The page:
Volunteer network hopes to address mental health needs for vulnerable people amid pandemic

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Image courtesy of Baltimore Neighbors Network.

A new volunteer network aims to connect Baltimore seniors with mental health resources during the coronavirus pandemic.

Baltimore City Councilmembers Zeke Cohen and Kristerfer Burnett, along with various community organizations, on Wednesday launched the Baltimore Neighbors Network to help people grapple with increased loneliness and isolation as Marylanders are asked to stay in their homes to slow the spread of the virus.

Cohen told Baltimore Fishbowl that seniors are not only at a high risk of being infected by the coronavirus, but they are also susceptible to increased panic, anxiety, stress, depression and other mental health issues.

Cohen said the pandemic has also made it difficult for volunteers to offer in-person assistance as they could be unknowingly carrying COVID-19 and spread it to others.

But the network will provide outreach online and by phone, so volunteers can connect with people in need of mental health support, he said.

City leaders joined with the Mental Health Association of Maryland, the Pro Bono Counseling Project, the Community Mediation Center, Coppin State University’s School of Social Work and various churches “to develop a program that would leverage the incredible passion of Baltimore’s volunteers and give them a safe way to communicate social solidarity to seniors,” Cohen said.

Burnett said members of his office were already calling seniors before the Baltimore Neighbors Network’s launch to check on them and make them aware of food distribution sites and other resources during the pandemic.

Some were not aware of those resources, but Burnett said a lot of the people his office talked to “just wanted to hear a voice on the phone.”

“A number of folks simply just wanted someone to talk to… To be away from each other, it’s not human nature,”he said. “We’re very social beings and this can have a real impact on people’s mental health and how they feel disconnected from society, so we’re just trying to bridge that gap.”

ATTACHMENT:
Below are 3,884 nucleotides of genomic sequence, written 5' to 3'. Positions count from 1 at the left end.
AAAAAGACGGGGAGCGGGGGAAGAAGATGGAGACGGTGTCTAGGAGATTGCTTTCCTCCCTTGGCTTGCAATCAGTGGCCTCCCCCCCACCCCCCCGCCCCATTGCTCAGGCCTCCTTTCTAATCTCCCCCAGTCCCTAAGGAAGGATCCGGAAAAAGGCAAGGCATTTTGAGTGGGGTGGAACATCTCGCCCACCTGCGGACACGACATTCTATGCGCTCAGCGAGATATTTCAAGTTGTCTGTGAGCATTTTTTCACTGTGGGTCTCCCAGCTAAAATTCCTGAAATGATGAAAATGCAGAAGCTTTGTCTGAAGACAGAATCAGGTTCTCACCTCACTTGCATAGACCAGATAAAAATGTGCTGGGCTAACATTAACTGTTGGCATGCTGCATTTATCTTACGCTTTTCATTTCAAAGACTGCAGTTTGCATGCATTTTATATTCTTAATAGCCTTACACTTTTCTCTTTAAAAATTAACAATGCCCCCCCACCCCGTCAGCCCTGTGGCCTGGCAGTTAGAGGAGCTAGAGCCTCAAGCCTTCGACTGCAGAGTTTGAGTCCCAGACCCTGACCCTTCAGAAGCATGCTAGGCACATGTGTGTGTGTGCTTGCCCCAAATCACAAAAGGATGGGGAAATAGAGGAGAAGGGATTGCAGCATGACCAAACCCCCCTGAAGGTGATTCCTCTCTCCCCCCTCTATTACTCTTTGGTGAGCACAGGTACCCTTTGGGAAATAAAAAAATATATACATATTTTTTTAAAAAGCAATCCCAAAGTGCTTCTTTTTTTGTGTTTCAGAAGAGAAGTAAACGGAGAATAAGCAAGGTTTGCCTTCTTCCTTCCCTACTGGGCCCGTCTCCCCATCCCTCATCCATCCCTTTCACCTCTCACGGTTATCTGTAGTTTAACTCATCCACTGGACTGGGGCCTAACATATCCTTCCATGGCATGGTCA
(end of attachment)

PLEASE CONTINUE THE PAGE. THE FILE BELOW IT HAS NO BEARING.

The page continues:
The city purchased a data set with the names, ages and phone numbers of Baltimore residents, which volunteers will use to call and check on those individuals for 15-minute phone calls, Cohen said.

The program will begin by contacting seniors, but later plans to expand its reach to other vulnerable populations, such as immunocompromised people and “folks who experience other forms of marginalization” like members of the LGBTQ+ community, he said.

The data set is not able to identify those populations, so Cohen said BNN will work with community leaders to make connections.

BNN will operate as a tiered system depending on the needs of the person being called.

If the person is in need of assistance, the volunteer will connect them with a mental health ambassador, who are clinical social work students at Coppin State. The organization is also starting to work with the University of Maryland, Cohen said.

By participating, aspiring clinicians can also earn field placement hours that are required as part of their coursework, he added.

Cohen said the ambassadors can provide support and, if the person appears to be heading toward a mental health crisis, the ambassador will connect them with a pro bono clinician through the Pro Bono Counseling Project.

Beyond that, the clinician can refer the person to a crisis hotline if they are experiencing suicidal thoughts or are starving, Cohen said.

If the person being called is not in need of assistance, the volunteers will ask them if they would like to become a volunteer themselves to provide peer-to-peer support.

Cohen said it was important for Baltimore Neighbors Network to be proactive in its outreach to seniors because conditions can quickly change.

“While someone may be in good mental health shape today, they may not be in a week or two. So it’s important to stay ahead of this, to be constantly assessing, and also just be constantly bringing positive energy to all of our seniors–not just those who are in crisis,” he said.

Volunteers do not require previous training, experience or any sort of clinical background.

Instead, the Baltimore Community Mediation Center will train volunteers to “actively listen” to the people they are calling and identify if they could be headed toward crisis. That training will take six hours over a three-day period, Cohen said.

The center’s Erricka Bridgeford, who is also one of the leaders behind the Baltimore Ceasefire movement, trained the network’s first cohort of volunteers, he said.

People can volunteer to be part of the BNN at baltimoreneighborsnetwork.org.

If you or someone you know is having suicidal ideations or is in crisis, you can call the National Suicide Prevention Lifeline at 1-(800) 273-8255 or use the Crisis Text Line by texting TALK to 741741.

Marcus Dieterle


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